Golly, what a revolutionary idea! A faculty member actually meeting students on their own ground! Without formal structures! One fears that real teaching and learning will occur. Not the so-called teaching of the classroom. Courses, based on lectures in classrooms, are all right in their way, but the universities which are oldest and have presumably amassed the most experience in teaching and learning, Oxford and Cambridge, for example, have never taken to them. At Oxbridge, a lecture is sort of a talking book (in truth, that's what the word literally means) and, like a book, is ancillary to the living, personal presence of the Tutor, the human being who is visibly wrestling with ideas, for whom ideas are never abstract, but palpable noetic entities, who is on the edge of new discoveries (and new disappointments), who at best is the embodiment of a discipline and at worst is a reminder that books are written by fallible humans.

         It is impossible to understand the quest for knowledge in the firm belief that there is something worthwhile to be found, the fides quaerens intellectum, if students and faculty only meet each other across the barrier of the podium. One never knows when an insight will show itself, so one must always be open to the possible, perhaps still more to the (apparently) impossible. At Epworth, this happens. The theme of the SHARE living group is Diversity. We are diverse in years, in disciplines, in gender and sexual orientation, in race, and (having just become handicapped accessible) in disabilities. In short, we are a university.

         What goes on here? There is a friendliness and a rapport between residents that is obvious but, to the despair of the census takers, unquantifiable. The architecture helps. Rather than the grim corridors and cramped "expanded triples" of the other dorms, Epworth, having been designed for a more leisured age when people traveled with trunks and expected rooms rather than cells, has wide halls and tall ceilings, and there are obvious places where people congregate, naturally, while they are on their way in or out. It is unpretentious, it has seen it all, it doesn't, unlike most of the Duke architecture, care what you think of it and try to look like something else. It is what it is, thank you very much.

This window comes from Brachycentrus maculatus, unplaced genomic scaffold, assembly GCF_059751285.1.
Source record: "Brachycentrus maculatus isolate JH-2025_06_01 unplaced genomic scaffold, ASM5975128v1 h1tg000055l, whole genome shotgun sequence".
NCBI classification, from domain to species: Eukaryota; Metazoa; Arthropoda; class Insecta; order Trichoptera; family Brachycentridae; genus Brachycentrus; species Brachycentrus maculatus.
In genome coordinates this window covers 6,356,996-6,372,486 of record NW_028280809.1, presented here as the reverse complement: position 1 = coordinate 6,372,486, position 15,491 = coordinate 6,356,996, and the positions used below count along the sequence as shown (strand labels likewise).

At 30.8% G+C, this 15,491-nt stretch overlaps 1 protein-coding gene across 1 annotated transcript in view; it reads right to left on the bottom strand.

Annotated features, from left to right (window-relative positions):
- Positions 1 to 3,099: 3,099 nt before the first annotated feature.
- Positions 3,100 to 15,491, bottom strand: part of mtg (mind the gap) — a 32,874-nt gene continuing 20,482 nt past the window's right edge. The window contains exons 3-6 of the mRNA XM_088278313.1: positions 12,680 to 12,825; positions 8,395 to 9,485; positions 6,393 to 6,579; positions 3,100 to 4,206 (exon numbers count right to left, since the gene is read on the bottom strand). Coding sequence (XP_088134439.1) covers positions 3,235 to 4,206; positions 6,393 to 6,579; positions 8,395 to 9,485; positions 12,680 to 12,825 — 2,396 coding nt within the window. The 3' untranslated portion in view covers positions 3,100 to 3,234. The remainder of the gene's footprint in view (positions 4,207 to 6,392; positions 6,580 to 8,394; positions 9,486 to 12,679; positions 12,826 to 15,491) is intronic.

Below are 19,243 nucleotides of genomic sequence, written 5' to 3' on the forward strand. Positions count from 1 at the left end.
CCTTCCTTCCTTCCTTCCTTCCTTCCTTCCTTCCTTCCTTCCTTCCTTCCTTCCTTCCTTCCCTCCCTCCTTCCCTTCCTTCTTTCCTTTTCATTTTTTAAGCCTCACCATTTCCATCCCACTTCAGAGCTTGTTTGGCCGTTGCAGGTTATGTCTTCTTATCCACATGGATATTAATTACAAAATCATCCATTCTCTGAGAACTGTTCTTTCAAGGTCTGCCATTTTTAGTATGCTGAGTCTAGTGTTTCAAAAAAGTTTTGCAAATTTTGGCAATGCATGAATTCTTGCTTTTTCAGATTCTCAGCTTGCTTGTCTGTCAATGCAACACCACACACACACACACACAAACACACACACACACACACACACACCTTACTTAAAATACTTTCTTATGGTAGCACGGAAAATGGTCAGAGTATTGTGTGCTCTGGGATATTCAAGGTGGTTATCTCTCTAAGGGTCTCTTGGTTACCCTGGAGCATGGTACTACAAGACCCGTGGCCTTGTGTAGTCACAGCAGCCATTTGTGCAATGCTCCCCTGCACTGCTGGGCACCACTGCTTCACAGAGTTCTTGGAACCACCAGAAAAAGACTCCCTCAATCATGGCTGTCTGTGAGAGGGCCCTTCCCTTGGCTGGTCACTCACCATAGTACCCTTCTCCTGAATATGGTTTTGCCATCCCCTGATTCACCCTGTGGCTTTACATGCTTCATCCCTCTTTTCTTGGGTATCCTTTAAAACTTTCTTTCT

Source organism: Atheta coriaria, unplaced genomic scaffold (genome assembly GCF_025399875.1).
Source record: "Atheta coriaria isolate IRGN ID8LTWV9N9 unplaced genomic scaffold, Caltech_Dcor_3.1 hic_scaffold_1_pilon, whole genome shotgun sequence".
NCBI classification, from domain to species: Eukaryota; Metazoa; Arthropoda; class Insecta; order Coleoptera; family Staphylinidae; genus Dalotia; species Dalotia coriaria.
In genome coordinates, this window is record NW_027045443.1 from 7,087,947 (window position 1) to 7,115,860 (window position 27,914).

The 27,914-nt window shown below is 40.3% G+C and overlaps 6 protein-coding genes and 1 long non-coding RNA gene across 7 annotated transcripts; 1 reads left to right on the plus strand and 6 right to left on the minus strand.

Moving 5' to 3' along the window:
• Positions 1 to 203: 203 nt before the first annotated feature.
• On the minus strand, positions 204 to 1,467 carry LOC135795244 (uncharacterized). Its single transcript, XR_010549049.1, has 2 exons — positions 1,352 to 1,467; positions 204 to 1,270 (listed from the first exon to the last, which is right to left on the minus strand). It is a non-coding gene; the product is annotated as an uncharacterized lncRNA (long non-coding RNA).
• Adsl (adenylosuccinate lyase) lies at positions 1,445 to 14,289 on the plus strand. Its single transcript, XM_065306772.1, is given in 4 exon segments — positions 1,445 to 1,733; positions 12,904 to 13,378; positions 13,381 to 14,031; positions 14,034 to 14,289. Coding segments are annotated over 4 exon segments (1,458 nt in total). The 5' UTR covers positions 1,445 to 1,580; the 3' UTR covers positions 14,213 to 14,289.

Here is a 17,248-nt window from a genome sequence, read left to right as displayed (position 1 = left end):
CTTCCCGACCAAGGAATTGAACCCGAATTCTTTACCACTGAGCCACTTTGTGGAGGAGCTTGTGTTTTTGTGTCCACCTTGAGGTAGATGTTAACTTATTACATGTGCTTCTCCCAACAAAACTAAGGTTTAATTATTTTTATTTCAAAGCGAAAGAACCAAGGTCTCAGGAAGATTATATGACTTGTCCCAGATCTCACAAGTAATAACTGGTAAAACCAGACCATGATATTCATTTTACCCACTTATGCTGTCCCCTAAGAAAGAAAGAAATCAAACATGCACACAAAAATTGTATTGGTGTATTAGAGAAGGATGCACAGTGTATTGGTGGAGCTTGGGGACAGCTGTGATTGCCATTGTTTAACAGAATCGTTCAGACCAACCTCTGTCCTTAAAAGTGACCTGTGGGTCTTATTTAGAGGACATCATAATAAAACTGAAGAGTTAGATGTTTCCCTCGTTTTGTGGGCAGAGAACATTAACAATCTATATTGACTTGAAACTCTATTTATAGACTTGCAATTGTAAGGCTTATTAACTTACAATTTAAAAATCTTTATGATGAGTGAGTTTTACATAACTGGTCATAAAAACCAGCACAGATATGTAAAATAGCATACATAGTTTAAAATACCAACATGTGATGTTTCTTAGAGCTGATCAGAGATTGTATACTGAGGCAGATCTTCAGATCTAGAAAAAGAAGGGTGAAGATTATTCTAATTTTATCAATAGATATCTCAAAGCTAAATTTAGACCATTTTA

In these functionally funky spaces, people move about at all hours, conversing, playing board games, cooking and eating, and yes, studying. There is no great gulf between work and play, they seem to flow into each other. So, for example, I go down the hall to find someone who might know why I suddenly can't get on to my e-mail. After a few blank looks, one student, turning down his roommate's music, confidently asserts that the symptoms point to the server being down again. I goes down too often, I say, what's wrong? We bewail the inadequacies of computing services at Duke, and assess the advantages of setting up one's own server. Another student comes along and asks what we thought about the debate. "What debate?" questions a serenely apolitical student, unaware that Mr. Clinton and Mr. Dole have been exchanging views that could affect the future of the planet. The student who has watched the debate is shocked, and the discussion turns from computers to political activism. This gradually turns into campus politics, and the advantages and disadvantages of an all-first-year-student East Campus. This leads into an inquiry into human nature since, it is somewhat reluctantly agreed, first-year students are human. From there it is but a short jump to interrogating Ultimate Truth itself, especially as Mr. Clinton had taken it upon himself to claim that all religions are basically the same, which, on hearing, I howled in mock agony.

         Where are we? About six of us are sitting on the floor, in one of the wide corridors, arguing loudly (a nearby room door pointedly closes) and eating freshly made popcorn. It is nearly one in the morning. Oh, yes, I'm being kept up 'til all hours, solving the problems of the world. Suddenly, I realize, after twenty-six years here, I've become a teacher. This is the real Duke.    

Corless is a professor of religion. This essay first appeared, in somewhat different form, in the Duke "Faculty Newsletter."